In this study, we propose another mechanism to create a bump in the surface density distribution of the circumjovian disk – the depletion of fine dust particles by photophoresis. Photophoresis is the momentum transfer mechanism whereby gas molecules collide with photo-irradiatied dust particles that exhibit a temperature gradient (e.g., Krauss & Wurm 2005; Loesche & Wurm 2012). The temperature gradient within dust particles is thought to form via direct irradiation from the central planet because the inner region of the circumjovian disk could be sufficiently depleted of dust particles. The inner region is therefore optically thin. The resulting dust-depleted inner region would have a higher ionization fraction, and would therefore admit increased accretion stress driven by magnetorotational instability (MRI; e.g., Balbus & Hawley 1991). This creates a bump in the gas surface density distribution and a pressure maximum at the boundary of the regions. We show that the photophoretic force in the circumjovian disk would overcome the gas drag, and the inward migration of dust particles would be stopped. We also reveal that this could form a pressure maximum and the bump in the surface density distribution of the circumjovian disk. In our model, the location of the bump is near the orbital radius of Io,and we do not need to consider the significant radius anomaly of young Jupiter. In addition, the temperatureof the disk at the current location of icy satellites could be lower than the sublimation temperature of H2O ice, and the resonant-trapped icy satellites may survive in the disk. Consequently, photophoresis in the circumjovian disk has the potential to explain the formation of the Galilean satellites.

2 Models

2.1 Photophoresis and gas drag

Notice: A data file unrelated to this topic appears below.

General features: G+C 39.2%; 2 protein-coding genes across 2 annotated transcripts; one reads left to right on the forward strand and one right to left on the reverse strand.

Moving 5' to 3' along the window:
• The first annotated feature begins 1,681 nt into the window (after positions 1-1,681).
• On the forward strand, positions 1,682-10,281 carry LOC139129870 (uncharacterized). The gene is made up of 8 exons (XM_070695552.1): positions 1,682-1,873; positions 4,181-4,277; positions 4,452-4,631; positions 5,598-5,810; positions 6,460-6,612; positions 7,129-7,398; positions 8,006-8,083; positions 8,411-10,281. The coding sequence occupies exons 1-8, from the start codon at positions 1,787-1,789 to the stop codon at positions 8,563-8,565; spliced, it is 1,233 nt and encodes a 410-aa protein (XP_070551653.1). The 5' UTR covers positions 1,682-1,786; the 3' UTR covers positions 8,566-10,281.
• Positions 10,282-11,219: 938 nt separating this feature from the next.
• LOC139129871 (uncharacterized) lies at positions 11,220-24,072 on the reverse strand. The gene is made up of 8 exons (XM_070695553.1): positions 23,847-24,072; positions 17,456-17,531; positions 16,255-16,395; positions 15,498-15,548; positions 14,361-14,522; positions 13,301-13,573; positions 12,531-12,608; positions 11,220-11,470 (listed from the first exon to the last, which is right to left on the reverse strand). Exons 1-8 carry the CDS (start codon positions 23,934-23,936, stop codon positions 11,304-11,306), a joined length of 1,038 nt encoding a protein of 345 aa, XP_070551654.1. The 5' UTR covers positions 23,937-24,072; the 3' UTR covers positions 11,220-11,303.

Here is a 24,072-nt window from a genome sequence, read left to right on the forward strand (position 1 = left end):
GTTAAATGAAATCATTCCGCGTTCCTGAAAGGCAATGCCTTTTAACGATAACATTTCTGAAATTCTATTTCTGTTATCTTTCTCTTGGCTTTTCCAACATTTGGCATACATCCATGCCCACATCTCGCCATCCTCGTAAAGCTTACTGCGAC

In the circumplanetary disk with gas and dust, whether or not dust particles drift inward is determined by the balance of the residual gravity caused by the gas drag, FD, and the photopho- retic force, FPh. In gaseous disks, other light-induced forces, such as the radiation pressure and the Poynting–Robertson effect, are negligible for μm- or mm-sized dust particles (Wurm & Krauss 2006, see also Appendix C).

For perfectly absorbing spherical particles whose radius is smaller than the mean free path of the gas molecules lm, the photophoretic force FPh is given by (Beresnev et al. 1993; Wurm & Krauss 2006) (1)

where a is the radius of dust particles, I is the intensity of the radiative flux from the planet, p is the gas pressure, kth is the thermal conductivity of dust particles, T is the temperature of the gas, σSB = 5.67 × 10−5 erg cm−2 K−4 s−1 is the Stefan–Boltzmann constant, kB = 1.38 × 10−16 erg K−1 is the Boltzmann constant, and mg = 3.9 × 10−24 g is the mean mass of gas molecules. We set a = 3 μm, which is consistent with the result of recent in-situ measurements of dust particles of the comet 67P/Churyumov-Gerasimenko (e.g., Bentley et al. 2016) and the estimation of the radius of constituent particles called monomers in the protoplanetary disk around the young protostar HL Tau (e.g., Okuzumi et al. 2016). The thermal conductivity of compact dust particles with no voids is about a few 10−1   W m−1 K−1 for organic polymers (e.g., Choy 1977) and ~1 W m−1 K−1 for glass beads (e.g., Sakatani et al. 2017). Therefore we set kth = 3 × 104 erg s−1 cm−1 K−1 (= 0.3 W m−1 K−1).

We checked the validity of the assumption that dust particles can be treated as perfectly absorbing particles for the radiation from the planet. The effective temperature of young Jupiter is approximately 1000 K (e.g., Fortney et al. 2011), and the characteristic wavelength of the radiation from the young Jupiter is λ ≃ 3 μm. Therefore, we can apply Eq. (1) for μm-sized dust particles whose size parameter x ≡ 2πaλ is larger than unity, that is, a ≳ 0.5 μm. We also confirmed the validity of the assumption of a < lm (see Appendix D).

The rotation of dust particles is not considered in this study, although fast rotation results in a decrease in the photophoretic force. For μm-sized dust particles, the main source of random rotation is Brownian motion. We confirmed that the thermal rotation timescale is several orders of magnitude longer than the heat-conduction timescale and that the effect of rotation is negligible (see Appendix E).

The gas in a circumplanetary disk usually rotates slower than the Keplerian velocity owing to the negative pressure gradient in the accretion disk. In contrast, dust particles in the gas disk are not supported by the pressure gradient, and their stable orbital velocity is Keplerian; however, fine dust particles do rotate with the gas. Therefore, there is a gas drag on dust particles, and the residual gravity FD is given by (Weidenschilling 1977; Wurm & Krauss 2006) (2)

where ρp = 2 g cm−3 is the density of dust particles, ρg is the gas density, and dp∕dr is the pressure gradient.